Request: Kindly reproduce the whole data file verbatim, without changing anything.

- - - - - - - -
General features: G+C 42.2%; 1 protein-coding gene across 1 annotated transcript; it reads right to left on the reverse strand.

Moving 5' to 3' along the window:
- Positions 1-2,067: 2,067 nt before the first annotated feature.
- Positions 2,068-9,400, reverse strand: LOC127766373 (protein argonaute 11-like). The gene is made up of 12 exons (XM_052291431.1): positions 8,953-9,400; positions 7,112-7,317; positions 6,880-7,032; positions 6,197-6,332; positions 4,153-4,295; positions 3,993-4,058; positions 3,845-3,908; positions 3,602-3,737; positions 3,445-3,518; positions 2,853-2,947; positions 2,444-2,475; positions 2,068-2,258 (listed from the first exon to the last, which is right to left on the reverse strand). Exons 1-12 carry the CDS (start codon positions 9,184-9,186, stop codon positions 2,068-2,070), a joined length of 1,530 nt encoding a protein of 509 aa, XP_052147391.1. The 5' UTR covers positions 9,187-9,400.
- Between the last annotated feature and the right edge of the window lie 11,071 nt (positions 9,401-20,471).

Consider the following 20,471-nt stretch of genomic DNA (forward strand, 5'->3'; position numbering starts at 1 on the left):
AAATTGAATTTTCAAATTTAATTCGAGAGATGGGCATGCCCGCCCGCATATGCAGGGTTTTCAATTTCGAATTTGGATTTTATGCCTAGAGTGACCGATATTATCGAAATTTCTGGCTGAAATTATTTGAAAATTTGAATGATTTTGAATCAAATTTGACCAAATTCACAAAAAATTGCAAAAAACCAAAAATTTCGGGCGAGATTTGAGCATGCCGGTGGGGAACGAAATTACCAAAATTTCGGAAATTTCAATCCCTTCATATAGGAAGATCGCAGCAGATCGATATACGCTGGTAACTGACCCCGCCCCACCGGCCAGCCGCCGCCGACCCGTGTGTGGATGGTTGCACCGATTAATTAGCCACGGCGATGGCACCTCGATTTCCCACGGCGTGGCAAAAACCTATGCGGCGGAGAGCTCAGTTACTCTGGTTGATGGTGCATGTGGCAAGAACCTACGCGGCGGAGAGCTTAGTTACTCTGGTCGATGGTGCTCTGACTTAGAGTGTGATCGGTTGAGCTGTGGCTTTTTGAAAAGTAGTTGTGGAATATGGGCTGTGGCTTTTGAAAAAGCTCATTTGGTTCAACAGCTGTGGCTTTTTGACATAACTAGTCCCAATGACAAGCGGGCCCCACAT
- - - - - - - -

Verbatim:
General features: G+C 42.2%; 1 protein-coding gene across 1 annotated transcript; it reads right to left on the reverse strand.

Moving 5' to 3' along the window:
- Positions 1-2,067: 2,067 nt before the first annotated feature.
- Positions 2,068-9,400, reverse strand: LOC127766373 (protein argonaute 11-like). The gene is made up of 12 exons (XM_052291431.1): positions 8,953-9,400; positions 7,112-7,317; positions 6,880-7,032; positions 6,197-6,332; positions 4,153-4,295; positions 3,993-4,058; positions 3,845-3,908; positions 3,602-3,737; positions 3,445-3,518; positions 2,853-2,947; positions 2,444-2,475; positions 2,068-2,258 (listed from the first exon to the last, which is right to left on the reverse strand). Exons 1-12 carry the CDS (start codon positions 9,184-9,186, stop codon positions 2,068-2,070), a joined length of 1,530 nt encoding a protein of 509 aa, XP_052147391.1. The 5' UTR covers positions 9,187-9,400.
- Between the last annotated feature and the right edge of the window lie 11,071 nt (positions 9,401-20,471).

Consider the following 20,471-nt stretch of genomic DNA (forward strand, 5'->3'; position numbering starts at 1 on the left):
AAATTGAATTTTCAAATTTAATTCGAGAGATGGGCATGCCCGCCCGCATATGCAGGGTTTTCAATTTCGAATTTGGATTTTATGCCTAGAGTGACCGATATTATCGAAATTTCTGGCTGAAATTATTTGAAAATTTGAATGATTTTGAATCAAATTTGACCAAATTCACAAAAAATTGCAAAAAACCAAAAATTTCGGGCGAGATTTGAGCATGCCGGTGGGGAACGAAATTACCAAAATTTCGGAAATTTCAATCCCTTCATATAGGAAGATCGCAGCAGATCGATATACGCTGGTAACTGACCCCGCCCCACCGGCCAGCCGCCGCCGACCCGTGTGTGGATGGTTGCACCGATTAATTAGCCACGGCGATGGCACCTCGATTTCCCACGGCGTGGCAAAAACCTATGCGGCGGAGAGCTCAGTTACTCTGGTTGATGGTGCATGTGGCAAGAACCTACGCGGCGGAGAGCTTAGTTACTCTGGTCGATGGTGCTCTGACTTAGAGTGTGATCGGTTGAGCTGTGGCTTTTTGAAAAGTAGTTGTGGAATATGGGCTGTGGCTTTTGAAAAAGCTCATTTGGTTCAACAGCTGTGGCTTTTTGACATAACTAGTCCCAATGACAAGCGGGCCCCACAT